Speed as a habit. 

“All things being equal, speed will determine whether your company succeeds or not. Here’s how to make it core to your culture.” | learn more

Uncovering insights from employees. 

Claire Lew, CEO of Know Your Company, shares 9 questions that uncover the most surprising insights from employees. This is based on 15,000 employees and 3 years of data. #1 – “Are you afraid of…

Good managers apply radical candor. 

Kim Scott worked for Sheryl Sandberg at Google. After a presentation to triumvirate Larry, Sergey, and Eric, Sandberg wanted to help Scott by offering real-time feedback. Scott was having a hard time hearing it until Sandberg said “You…

Why you should have two careers. 

Investment banker, record producer, and author Kabir Sehgal makes a great case for why you should have (at least) two careers simultaneously. He says by committing to multiple careers, you’ll be better at all of…

How to read more books. 

You probably already know how correlated success and reading tend to be. This post offers some concrete tips on how to fit more books into your already busy life. First and foremost is a tip…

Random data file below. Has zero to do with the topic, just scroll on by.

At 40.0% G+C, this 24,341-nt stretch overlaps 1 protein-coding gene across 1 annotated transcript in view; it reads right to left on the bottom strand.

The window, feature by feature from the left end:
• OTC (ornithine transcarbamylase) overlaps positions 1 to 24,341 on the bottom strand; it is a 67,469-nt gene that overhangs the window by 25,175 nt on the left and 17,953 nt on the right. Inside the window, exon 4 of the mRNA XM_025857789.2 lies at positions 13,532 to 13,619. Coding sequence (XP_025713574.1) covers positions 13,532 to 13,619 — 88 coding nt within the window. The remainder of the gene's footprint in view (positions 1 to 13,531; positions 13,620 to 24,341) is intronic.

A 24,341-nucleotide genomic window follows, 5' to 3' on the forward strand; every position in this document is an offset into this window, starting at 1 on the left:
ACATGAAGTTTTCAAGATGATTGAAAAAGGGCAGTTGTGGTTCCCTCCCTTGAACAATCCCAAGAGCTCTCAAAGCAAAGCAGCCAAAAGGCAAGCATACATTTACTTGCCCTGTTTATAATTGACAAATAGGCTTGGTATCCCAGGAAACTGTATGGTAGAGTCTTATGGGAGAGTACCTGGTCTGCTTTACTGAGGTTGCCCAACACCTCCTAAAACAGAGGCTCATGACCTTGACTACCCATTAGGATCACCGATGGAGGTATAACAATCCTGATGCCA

Stories are cool, but often wrong. 

Humans are genetically wired to be story tellers and story listeners. Our ability to tell stories actually sets us apart from other species and allows us to form larger groups that get more accomplished together….

Get more done by working less. 

“Some of history’s most famous people from Charles Darwin and Bill Gates to Winston Churchill, took rest very seriously. Rather than prevent them from accomplishing things this was the very thing that enabled them.” | learn more

Google’s tips for effective teams.

“Back in 2013, Google’s People Operations Group conducted a rigorous analysis deemed Project Aristotle to identify what underlying factors led to the most effective Google teams.” | learn more

Ruthless prioritization.

Ruthless prioritization. Shopify product director Brandon Chu’s take on how to prioritize between projects and within a single project. | learn more

Planning is guessing.

Planning is guessing. Jason Fried suggests a way to get past the psychological roadblock to planning by taking it for what it is. | learn more